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3-1 Vikings


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Here are a few of mine:

-Ponder has played well but needs to continue to improve. He's been limited in his receiving options and I think that's helped him in being as efficient as he has. He's not winning any games but not losing them either.

-Much improved safety play...yesterday was fantastic and it made a huge difference in the outcome of the game.

-AP is back!! Looking more explosive each and every week.

-Our rookies and 2nd year guys are really stepping up...Fusco, Rudolph, Harrison, Robinson, Walsh, Ponder, Kahlil and others. Making very significant contributions each week and gaining the experience they lack...all while putting some wins on the board.

I'm not predicting a play-off birth but with a 3-1 start it's not unrealistic to expect an 8 or 9 win season. Even if that doesn't happen I think it will be exciting to see these 1st and 2nd year guys grow as the season progresses.

Go Cowboys!!

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I agree....go cowboys ( go away that is)!!

As for the rest of it...yeah, sounds about right:)

It's great seeing them playing with enthusiasm and pulling together. It sure is fun to see them gelling sooner than most people exected them too.

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I wasn't real low after being 1-1. And I'm not real high on these guys after 3-1. Some quality wins that you can't ignore though.

I like Ponder's progression at QB. He has a good handle on the short stuff and seems to sense pressure when its coming. He's taking what they are giving, but with AP starting to demand more attention there should be opportunities downfield. Simpson only had a few catches but seemed to be effective with the 2 calls. Give him some opportunities to get up and catch it high in CB height mismatches.

Carlson has to be the most expensive TE in history per catch. Time to get this guy some targets or move on.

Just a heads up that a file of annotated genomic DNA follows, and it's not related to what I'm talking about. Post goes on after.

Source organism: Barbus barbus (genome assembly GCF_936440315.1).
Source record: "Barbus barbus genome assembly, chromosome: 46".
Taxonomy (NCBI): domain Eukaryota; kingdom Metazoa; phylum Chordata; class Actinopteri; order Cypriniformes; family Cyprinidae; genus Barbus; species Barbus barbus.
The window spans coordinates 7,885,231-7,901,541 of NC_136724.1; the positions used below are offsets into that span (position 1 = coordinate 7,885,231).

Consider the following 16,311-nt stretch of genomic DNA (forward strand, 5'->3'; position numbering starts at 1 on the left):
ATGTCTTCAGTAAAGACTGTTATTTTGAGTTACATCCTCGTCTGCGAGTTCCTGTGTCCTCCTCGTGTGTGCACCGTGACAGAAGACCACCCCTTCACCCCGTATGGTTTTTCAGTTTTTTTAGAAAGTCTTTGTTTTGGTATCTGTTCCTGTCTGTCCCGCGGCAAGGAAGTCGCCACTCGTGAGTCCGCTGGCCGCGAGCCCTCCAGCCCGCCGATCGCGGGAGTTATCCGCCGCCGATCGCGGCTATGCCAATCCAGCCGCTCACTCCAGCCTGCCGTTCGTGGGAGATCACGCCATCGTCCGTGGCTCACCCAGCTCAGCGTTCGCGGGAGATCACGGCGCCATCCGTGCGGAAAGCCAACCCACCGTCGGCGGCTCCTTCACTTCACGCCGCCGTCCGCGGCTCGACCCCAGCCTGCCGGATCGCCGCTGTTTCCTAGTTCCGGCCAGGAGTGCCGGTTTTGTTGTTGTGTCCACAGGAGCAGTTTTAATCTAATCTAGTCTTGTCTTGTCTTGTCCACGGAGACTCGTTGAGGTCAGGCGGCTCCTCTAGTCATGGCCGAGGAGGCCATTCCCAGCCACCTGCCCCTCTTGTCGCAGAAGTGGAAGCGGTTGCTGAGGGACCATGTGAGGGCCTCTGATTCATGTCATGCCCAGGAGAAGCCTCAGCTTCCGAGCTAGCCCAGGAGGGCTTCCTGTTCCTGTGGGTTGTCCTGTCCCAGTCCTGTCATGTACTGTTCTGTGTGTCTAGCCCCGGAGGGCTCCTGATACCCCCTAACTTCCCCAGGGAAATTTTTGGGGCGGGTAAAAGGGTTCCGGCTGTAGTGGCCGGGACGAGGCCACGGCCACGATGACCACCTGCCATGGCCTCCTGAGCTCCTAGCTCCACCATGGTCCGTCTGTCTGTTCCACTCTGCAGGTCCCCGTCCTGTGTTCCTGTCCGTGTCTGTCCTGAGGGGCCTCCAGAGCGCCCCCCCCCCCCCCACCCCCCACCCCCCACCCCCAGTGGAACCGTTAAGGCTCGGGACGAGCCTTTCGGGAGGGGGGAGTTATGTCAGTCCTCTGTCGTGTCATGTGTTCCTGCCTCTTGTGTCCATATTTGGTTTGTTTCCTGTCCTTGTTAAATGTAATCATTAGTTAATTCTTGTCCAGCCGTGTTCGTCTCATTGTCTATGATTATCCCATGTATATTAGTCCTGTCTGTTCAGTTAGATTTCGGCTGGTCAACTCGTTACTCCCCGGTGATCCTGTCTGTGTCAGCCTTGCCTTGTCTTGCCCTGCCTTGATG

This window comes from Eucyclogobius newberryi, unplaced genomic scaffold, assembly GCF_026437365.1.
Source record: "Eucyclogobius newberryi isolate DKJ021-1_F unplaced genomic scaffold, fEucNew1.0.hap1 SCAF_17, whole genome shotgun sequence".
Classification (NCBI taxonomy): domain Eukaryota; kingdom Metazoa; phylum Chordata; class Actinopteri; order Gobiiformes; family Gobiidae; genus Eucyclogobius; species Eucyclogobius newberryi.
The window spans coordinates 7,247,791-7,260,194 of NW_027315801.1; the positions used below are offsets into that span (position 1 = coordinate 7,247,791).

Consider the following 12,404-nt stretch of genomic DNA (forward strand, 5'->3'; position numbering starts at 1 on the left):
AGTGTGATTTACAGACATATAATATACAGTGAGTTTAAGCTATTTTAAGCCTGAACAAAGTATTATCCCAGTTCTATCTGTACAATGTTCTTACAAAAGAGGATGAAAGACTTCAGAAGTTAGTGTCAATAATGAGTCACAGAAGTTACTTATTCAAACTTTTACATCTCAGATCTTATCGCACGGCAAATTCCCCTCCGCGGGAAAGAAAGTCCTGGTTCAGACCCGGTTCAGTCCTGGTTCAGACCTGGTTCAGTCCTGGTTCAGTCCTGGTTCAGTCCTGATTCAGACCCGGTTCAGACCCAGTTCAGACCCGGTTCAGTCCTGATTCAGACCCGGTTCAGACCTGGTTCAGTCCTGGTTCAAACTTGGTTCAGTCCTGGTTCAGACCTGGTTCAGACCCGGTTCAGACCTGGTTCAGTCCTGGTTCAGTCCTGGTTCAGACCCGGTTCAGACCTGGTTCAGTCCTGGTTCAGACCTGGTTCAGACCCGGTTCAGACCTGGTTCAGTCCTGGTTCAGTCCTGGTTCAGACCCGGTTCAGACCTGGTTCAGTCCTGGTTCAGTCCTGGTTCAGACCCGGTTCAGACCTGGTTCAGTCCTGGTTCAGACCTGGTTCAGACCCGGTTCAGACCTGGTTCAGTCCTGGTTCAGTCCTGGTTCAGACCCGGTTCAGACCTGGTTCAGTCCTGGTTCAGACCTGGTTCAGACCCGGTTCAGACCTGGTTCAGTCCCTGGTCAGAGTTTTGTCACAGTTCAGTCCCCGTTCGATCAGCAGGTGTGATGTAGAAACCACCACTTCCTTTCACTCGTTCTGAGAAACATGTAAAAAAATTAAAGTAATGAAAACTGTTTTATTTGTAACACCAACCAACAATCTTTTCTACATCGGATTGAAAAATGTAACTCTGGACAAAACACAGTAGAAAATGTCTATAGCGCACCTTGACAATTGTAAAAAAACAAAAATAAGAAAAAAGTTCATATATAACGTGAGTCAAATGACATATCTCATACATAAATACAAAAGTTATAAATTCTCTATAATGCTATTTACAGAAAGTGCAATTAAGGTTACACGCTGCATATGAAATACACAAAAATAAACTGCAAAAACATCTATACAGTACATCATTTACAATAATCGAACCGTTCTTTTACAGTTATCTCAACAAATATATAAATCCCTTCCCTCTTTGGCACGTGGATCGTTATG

I'm impressed with a lot of the new guys as well. Kalil has stayed out of the spotlight which means he is protecting the blind side most of the time. Safeties are not allowing the big downfield plays in the past 2 wins. LB's have been great against the run. Dline is not getting many sacks, but seems to be getting some pressure on QB's. We'll need bigger games out of these guys coming up though.

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I am really impressed by the lack of turnovers and stupid penalties. If you take care of the ball and dont commit those stupid penalties you have a chance to be in every game. I am real happy with Ponder so far. Peterson is just a beast plain and simple. Harvin IMO has always been one of the most talented players in the NFL. They just need to have other threats so they cant be doubling him up all the time. Jared Allen still stinks and Everson Griffen looks better than him. Josh Robinson is hands down better than woman beater.

Defense is playing much better than I thought they would and the offense is getting some first downs. Helps when you dont get all those stupid penalties. Our special teams have been pretty good too, which is not typical of a Viqueens team. The touchbacks from Walsh have been great.

Are both of those WRs that we drafted hurt or something? Wish we would have traded those two picks for one and moved up a little to get someone else. If we could start getting a little more pressure on the QB we have a real shot at the playoffs. Something I would have never guessed in my wildest. I thought 4-12 at best. I have been eating crow almost daily.

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So far I like what I see. Major improvments in a number of areas. Ponder isn't looking like a pro bowler but he's looking MUCH better than last year and still improving.

I went through their schedule again and if they continue playing the way they are playing I'm putting them on an 8-8 season. We play the Lions, Bears 2x, Titans, SeaChickens, Redskins, and Rams yet. We have the potential to win 5 of those 7 games assuming we continue to play mistake free football.

I also think the one big benefit to our playoff chances isn't our new found success but rather the lack of success the rest of the league has been having. There seem to be a lot of very pedestrian teams in the NFC right now and you can't count the vikes out of stealing a wild card spot with how the rest of the league is playing.

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Teams are having trouble finding themselves, I think it was huge AP was ready to go, he's the kind of guy you want to go to war with, huge inspiration. Our kicker, like it or not they're always a factor in close games or most games. I think the coaches have done very well, we seem very prepared to play. Chad Greenway's attitude has revived our LB's and D as a whole, seems like a group who heard "rebuilding" and they're like what, we've been playing football our whole life, I'm most impressed with our demeanor on the road, any false starts yet ? I mean we seem really crisp and sharp.